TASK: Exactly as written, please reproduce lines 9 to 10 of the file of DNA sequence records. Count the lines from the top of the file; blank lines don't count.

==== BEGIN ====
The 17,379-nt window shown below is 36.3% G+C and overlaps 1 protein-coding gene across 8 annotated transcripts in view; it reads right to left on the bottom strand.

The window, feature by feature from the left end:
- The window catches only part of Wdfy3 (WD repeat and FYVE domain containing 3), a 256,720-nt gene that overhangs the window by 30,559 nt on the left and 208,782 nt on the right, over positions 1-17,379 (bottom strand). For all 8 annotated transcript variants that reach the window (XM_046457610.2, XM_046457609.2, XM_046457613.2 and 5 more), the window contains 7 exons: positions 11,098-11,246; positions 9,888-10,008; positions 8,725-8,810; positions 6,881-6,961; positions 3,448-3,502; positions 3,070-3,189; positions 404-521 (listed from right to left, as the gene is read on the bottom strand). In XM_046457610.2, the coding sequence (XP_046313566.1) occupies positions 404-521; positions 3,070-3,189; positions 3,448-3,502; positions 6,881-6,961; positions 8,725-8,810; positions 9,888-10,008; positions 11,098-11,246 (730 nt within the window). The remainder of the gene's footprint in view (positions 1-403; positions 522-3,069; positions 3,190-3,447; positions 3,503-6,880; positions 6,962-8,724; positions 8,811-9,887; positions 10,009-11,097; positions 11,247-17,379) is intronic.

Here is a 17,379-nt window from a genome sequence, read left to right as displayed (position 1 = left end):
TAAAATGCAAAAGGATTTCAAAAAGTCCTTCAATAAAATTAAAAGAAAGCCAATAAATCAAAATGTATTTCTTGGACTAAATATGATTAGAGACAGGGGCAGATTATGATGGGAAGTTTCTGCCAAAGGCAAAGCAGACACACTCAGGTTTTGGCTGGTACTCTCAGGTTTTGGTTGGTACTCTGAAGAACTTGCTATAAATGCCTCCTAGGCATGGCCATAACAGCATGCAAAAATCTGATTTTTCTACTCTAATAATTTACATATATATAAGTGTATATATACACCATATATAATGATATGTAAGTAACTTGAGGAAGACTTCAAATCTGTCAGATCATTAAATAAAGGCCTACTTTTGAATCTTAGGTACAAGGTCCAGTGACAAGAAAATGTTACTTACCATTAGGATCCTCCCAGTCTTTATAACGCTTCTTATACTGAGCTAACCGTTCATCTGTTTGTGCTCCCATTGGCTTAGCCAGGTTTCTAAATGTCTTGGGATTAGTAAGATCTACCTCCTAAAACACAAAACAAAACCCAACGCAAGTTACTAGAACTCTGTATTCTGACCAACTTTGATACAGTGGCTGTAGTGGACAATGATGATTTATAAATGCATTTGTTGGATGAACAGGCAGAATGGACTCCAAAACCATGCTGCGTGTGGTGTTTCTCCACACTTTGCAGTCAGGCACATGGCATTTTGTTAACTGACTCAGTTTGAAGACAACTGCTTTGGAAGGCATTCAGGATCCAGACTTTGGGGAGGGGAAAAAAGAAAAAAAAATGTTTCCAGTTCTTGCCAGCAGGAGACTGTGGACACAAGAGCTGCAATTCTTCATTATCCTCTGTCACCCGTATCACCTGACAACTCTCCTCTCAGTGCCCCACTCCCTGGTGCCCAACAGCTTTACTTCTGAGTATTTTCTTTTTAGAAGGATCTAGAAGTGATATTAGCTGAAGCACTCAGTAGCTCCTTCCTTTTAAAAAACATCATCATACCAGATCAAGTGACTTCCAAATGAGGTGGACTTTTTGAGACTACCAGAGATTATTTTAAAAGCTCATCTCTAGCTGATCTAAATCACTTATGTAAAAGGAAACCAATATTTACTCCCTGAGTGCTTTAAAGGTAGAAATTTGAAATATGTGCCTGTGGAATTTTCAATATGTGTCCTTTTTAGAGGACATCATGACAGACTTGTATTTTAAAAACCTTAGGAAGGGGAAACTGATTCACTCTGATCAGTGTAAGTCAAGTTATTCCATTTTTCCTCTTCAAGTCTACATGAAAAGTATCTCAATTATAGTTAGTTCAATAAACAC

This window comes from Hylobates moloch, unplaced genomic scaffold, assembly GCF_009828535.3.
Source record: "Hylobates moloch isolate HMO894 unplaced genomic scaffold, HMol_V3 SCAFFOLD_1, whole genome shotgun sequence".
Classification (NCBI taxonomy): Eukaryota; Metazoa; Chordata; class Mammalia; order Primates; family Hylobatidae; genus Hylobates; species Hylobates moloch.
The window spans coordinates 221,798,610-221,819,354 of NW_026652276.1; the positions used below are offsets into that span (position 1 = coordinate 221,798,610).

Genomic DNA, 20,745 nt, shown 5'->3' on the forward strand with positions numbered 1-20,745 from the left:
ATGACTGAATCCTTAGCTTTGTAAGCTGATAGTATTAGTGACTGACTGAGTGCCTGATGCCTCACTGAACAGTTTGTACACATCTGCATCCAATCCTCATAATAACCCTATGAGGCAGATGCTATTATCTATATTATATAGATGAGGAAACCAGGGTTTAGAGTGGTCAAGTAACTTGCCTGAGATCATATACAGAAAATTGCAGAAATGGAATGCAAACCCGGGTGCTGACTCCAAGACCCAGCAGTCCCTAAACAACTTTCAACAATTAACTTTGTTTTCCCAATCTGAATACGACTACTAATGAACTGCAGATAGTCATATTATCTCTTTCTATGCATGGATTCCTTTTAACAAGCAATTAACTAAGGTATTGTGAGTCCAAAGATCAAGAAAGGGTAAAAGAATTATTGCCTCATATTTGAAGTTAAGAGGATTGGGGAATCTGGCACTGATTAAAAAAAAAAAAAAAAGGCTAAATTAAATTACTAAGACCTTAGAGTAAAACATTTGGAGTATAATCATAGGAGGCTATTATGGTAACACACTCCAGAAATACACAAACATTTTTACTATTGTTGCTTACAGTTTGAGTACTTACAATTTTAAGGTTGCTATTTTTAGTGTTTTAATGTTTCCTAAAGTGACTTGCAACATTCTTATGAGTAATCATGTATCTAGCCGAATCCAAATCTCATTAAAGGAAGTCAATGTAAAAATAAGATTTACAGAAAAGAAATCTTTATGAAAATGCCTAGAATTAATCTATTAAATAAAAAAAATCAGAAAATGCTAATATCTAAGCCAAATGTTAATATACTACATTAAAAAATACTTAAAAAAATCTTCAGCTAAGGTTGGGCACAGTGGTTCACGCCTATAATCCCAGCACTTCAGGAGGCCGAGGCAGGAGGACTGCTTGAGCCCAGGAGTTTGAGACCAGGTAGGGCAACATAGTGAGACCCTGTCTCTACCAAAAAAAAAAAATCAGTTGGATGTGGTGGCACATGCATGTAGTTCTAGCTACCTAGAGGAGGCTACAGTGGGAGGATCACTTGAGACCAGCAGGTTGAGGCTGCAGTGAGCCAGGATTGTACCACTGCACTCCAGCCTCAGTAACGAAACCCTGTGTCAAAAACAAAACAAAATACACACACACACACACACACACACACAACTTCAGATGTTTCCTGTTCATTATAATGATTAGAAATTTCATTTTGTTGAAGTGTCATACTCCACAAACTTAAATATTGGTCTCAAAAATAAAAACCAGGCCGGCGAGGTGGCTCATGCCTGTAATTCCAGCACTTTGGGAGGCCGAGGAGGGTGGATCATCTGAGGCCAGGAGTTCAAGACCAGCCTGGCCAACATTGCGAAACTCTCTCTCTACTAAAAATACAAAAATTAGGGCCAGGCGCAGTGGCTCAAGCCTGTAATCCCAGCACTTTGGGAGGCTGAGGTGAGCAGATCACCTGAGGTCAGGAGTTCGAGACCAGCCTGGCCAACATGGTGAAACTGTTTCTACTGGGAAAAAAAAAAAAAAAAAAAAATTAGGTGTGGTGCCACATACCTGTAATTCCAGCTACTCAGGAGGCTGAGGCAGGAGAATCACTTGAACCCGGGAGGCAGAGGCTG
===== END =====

The window spans coordinates 221,798,610-221,819,354 of NW_026652276.1; the positions used below are offsets into that span (position 1 = coordinate 221,798,610).

Genomic DNA, 20,745 nt, shown 5'->3' on the forward strand with positions numbered 1-20,745 from the left: